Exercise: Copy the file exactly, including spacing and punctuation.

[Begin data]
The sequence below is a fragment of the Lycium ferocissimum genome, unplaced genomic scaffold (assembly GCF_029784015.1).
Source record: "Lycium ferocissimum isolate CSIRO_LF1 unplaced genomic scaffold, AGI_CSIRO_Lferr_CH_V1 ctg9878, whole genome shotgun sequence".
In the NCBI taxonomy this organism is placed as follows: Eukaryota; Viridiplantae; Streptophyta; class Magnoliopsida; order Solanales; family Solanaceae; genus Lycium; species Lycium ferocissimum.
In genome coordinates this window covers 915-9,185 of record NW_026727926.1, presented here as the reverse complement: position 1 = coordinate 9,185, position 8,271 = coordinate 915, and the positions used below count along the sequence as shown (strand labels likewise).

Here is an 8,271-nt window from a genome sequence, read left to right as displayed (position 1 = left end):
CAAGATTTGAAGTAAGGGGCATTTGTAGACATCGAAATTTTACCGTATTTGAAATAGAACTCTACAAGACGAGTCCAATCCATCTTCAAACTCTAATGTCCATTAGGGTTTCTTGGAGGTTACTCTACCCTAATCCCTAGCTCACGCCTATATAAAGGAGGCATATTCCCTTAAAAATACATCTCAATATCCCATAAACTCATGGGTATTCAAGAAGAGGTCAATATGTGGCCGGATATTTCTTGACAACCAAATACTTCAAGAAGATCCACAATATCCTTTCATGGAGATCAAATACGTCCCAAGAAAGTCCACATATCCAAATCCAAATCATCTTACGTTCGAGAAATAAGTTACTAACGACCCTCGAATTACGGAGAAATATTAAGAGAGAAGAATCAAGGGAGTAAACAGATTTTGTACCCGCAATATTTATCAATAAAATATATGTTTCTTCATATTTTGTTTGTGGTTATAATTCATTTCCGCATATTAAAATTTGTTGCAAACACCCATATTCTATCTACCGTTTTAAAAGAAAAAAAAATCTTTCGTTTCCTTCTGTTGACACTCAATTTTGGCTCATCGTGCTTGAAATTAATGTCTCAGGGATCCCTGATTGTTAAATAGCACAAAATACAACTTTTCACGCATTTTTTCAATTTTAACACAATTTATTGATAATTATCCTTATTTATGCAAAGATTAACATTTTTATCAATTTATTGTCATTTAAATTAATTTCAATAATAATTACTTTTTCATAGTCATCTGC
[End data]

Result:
The sequence below is a fragment of the Lycium ferocissimum genome, unplaced genomic scaffold (assembly GCF_029784015.1).
Source record: "Lycium ferocissimum isolate CSIRO_LF1 unplaced genomic scaffold, AGI_CSIRO_Lferr_CH_V1 ctg9878, whole genome shotgun sequence".
In the NCBI taxonomy this organism is placed as follows: Eukaryota; Viridiplantae; Streptophyta; class Magnoliopsida; order Solanales; family Solanaceae; genus Lycium; species Lycium ferocissimum.
In genome coordinates this window covers 915-9,185 of record NW_026727926.1, presented here as the reverse complement: position 1 = coordinate 9,185, position 8,271 = coordinate 915, and the positions used below count along the sequence as shown (strand labels likewise).

Here is an 8,271-nt window from a genome sequence, read left to right as displayed (position 1 = left end):
CAAGATTTGAAGTAAGGGGCATTTGTAGACATCGAAATTTTACCGTATTTGAAATAGAACTCTACAAGACGAGTCCAATCCATCTTCAAACTCTAATGTCCATTAGGGTTTCTTGGAGGTTACTCTACCCTAATCCCTAGCTCACGCCTATATAAAGGAGGCATATTCCCTTAAAAATACATCTCAATATCCCATAAACTCATGGGTATTCAAGAAGAGGTCAATATGTGGCCGGATATTTCTTGACAACCAAATACTTCAAGAAGATCCACAATATCCTTTCATGGAGATCAAATACGTCCCAAGAAAGTCCACATATCCAAATCCAAATCATCTTACGTTCGAGAAATAAGTTACTAACGACCCTCGAATTACGGAGAAATATTAAGAGAGAAGAATCAAGGGAGTAAACAGATTTTGTACCCGCAATATTTATCAATAAAATATATGTTTCTTCATATTTTGTTTGTGGTTATAATTCATTTCCGCATATTAAAATTTGTTGCAAACACCCATATTCTATCTACCGTTTTAAAAGAAAAAAAAATCTTTCGTTTCCTTCTGTTGACACTCAATTTTGGCTCATCGTGCTTGAAATTAATGTCTCAGGGATCCCTGATTGTTAAATAGCACAAAATACAACTTTTCACGCATTTTTTCAATTTTAACACAATTTATTGATAATTATCCTTATTTATGCAAAGATTAACATTTTTATCAATTTATTGTCATTTAAATTAATTTCAATAATAATTACTTTTTCATAGTCATCTGC